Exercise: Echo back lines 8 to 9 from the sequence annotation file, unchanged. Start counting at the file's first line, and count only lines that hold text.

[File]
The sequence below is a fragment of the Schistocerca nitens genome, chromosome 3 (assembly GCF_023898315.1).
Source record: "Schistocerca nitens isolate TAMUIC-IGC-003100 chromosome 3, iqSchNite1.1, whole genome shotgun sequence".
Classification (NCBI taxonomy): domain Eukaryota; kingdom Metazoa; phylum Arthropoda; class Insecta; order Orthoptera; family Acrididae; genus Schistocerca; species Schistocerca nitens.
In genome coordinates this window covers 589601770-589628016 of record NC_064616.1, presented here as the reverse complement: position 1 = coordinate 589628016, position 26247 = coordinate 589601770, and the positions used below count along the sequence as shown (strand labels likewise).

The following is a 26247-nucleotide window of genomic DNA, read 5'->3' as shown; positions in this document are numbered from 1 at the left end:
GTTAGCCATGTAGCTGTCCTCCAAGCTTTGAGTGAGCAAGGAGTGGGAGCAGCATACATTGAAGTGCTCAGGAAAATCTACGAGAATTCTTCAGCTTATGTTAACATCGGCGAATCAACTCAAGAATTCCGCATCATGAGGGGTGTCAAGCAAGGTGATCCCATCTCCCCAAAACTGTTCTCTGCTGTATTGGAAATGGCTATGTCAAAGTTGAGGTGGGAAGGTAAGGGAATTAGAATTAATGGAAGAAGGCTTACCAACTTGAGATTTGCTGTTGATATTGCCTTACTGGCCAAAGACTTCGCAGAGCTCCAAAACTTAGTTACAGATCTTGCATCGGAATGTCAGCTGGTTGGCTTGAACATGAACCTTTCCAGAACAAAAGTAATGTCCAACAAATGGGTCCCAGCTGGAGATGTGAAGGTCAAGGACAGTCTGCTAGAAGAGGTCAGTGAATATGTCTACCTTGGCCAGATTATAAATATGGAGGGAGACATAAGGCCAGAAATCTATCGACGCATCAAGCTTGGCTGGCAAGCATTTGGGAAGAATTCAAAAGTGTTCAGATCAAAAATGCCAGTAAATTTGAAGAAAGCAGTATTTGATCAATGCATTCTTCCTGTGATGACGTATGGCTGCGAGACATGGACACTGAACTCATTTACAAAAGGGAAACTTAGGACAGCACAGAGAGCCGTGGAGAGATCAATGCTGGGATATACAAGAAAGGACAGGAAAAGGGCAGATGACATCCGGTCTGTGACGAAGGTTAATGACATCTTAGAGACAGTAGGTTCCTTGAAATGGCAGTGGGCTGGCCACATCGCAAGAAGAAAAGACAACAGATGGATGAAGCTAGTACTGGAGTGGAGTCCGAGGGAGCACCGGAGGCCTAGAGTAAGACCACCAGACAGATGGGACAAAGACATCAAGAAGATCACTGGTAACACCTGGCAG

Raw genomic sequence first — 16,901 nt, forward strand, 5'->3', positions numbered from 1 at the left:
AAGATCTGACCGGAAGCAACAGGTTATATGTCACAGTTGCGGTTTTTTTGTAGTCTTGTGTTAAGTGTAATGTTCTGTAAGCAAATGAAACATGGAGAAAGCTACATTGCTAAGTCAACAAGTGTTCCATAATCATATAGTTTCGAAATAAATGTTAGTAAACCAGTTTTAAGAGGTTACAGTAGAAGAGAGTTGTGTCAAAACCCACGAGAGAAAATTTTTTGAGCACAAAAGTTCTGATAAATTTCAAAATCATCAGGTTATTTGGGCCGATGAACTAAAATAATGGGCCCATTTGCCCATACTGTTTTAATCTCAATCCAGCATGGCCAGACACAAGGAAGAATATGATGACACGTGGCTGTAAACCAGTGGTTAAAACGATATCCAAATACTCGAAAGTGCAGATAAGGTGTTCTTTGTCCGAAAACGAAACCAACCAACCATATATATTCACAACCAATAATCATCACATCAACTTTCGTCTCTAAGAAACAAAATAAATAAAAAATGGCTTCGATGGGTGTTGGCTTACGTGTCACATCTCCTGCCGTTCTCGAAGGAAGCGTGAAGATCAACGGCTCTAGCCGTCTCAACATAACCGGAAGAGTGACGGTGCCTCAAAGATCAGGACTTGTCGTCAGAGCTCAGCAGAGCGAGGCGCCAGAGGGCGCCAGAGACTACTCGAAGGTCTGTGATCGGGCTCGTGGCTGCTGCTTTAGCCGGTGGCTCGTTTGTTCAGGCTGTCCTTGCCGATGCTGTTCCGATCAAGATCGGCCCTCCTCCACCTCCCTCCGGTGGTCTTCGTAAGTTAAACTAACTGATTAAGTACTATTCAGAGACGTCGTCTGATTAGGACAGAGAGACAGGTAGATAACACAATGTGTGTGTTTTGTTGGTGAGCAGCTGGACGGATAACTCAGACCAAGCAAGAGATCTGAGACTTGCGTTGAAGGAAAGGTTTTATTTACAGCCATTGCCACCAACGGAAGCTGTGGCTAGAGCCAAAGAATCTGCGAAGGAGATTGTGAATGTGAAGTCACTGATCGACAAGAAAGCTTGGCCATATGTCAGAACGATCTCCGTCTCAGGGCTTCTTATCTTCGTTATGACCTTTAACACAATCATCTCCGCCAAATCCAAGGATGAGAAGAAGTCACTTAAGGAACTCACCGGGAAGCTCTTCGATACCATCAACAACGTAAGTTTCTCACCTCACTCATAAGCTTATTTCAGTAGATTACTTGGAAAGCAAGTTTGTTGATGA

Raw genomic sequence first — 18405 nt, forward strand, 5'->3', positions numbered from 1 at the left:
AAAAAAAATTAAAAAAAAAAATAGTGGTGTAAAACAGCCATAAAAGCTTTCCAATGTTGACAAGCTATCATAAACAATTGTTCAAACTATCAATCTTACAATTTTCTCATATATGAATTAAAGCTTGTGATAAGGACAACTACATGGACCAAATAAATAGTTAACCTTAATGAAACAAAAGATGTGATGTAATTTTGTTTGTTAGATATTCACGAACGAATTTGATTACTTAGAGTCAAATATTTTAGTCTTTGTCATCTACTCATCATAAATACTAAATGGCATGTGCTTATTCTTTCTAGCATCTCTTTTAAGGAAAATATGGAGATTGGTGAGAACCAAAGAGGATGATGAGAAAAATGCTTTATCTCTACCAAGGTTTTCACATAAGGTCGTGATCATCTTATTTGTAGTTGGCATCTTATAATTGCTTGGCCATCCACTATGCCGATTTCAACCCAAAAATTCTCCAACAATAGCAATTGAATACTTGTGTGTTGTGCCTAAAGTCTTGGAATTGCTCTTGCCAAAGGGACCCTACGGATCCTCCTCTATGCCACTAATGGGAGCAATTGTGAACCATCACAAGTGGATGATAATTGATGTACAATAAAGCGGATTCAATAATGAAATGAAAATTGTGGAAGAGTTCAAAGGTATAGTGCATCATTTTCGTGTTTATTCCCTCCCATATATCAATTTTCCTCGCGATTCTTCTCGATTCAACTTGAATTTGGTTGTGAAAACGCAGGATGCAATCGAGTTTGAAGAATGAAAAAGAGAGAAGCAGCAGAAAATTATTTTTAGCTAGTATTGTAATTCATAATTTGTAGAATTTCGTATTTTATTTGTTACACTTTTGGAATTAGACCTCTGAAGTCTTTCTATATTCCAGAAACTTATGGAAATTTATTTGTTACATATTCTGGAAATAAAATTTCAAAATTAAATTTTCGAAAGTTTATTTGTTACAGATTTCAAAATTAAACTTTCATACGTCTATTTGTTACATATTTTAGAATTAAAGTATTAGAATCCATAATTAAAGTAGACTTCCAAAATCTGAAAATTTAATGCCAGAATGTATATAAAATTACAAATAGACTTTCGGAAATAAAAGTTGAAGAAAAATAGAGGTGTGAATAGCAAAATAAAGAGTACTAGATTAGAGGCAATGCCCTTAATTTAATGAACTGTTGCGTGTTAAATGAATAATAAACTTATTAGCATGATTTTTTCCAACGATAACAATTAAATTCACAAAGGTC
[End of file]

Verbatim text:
AAGATCTGACCGGAAGCAACAGGTTATATGTCACAGTTGCGGTTTTTTTGTAGTCTTGTGTTAAGTGTAATGTTCTGTAAGCAAATGAAACATGGAGAAAGCTACATTGCTAAGTCAACAAGTGTTCCATAATCATATAGTTTCGAAATAAATGTTAGTAAACCAGTTTTAAGAGGTTACAGTAGAAGAGAGTTGTGTCAAAACCCACGAGAGAAAATTTTTTGAGCACAAAAGTTCTGATAAATTTCAAAATCATCAGGTTATTTGGGCCGATGAACTAAAATAATGGGCCCATTTGCCCATACTGTTTTAATCTCAATCCAGCATGGCCAGACACAAGGAAGAATATGATGACACGTGGCTGTAAACCAGTGGTTAAAACGATATCCAAATACTCGAAAGTGCAGATAAGGTGTTCTTTGTCCGAAAACGAAACCAACCAACCATATATATTCACAACCAATAATCATCACATCAACTTTCGTCTCTAAGAAACAAAATAAATAAAAAATGGCTTCGATGGGTGTTGGCTTACGTGTCACATCTCCTGCCGTTCTCGAAGGAAGCGTGAAGATCAACGGCTCTAGCCGTCTCAACATAACCGGAAGAGTGACGGTGCCTCAAAGATCAGGACTTGTCGTCAGAGCTCAGCAGAGCGAGGCGCCAGAGGGCGCCAGAGACTACTCGAAGGTCTGTGATCGGGCTCGTGGCTGCTGCTTTAGCCGGTGGCTCGTTTGTTCAGGCTGTCCTTGCCGATGCTGTTCCGATCAAGATCGGCCCTCCTCCACCTCCCTCCGGTGGTCTTCGTAAGTTAAACTAACTGATTAAGTACTATTCAGAGACGTCGTCTGATTAGGACAGAGAGACAGGTAGATAACACAATGTGTGTGTTTTGTTGGTGAGCAGCTGGACGGATAACTCAGACCAAGCAAGAGATCTGAGACTTGCGTTGAAGGAAAGGTTTTATTTACAGCCATTGCCACCAACGGAAGCTGTGGCTAGAGCCAAAGAATCTGCGAAGGAGATTGTGAATGTGAAGTCACTGATCGACAAGAAAGCTTGGCCATATGTCAGAACGATCTCCGTCTCAGGGCTTCTTATCTTCGTTATGACCTTTAACACAATCATCTCCGCCAAATCCAAGGATGAGAAGAAGTCACTTAAGGAACTCACCGGGAAGCTCTTCGATACCATCAACAACGTAAGTTTCTCACCTCACTCATAAGCTTATTTCAGTAGATTACTTGGAAAGCAAGTTTGTTGATGA

Raw genomic sequence first — 18405 nt, forward strand, 5'->3', positions numbered from 1 at the left: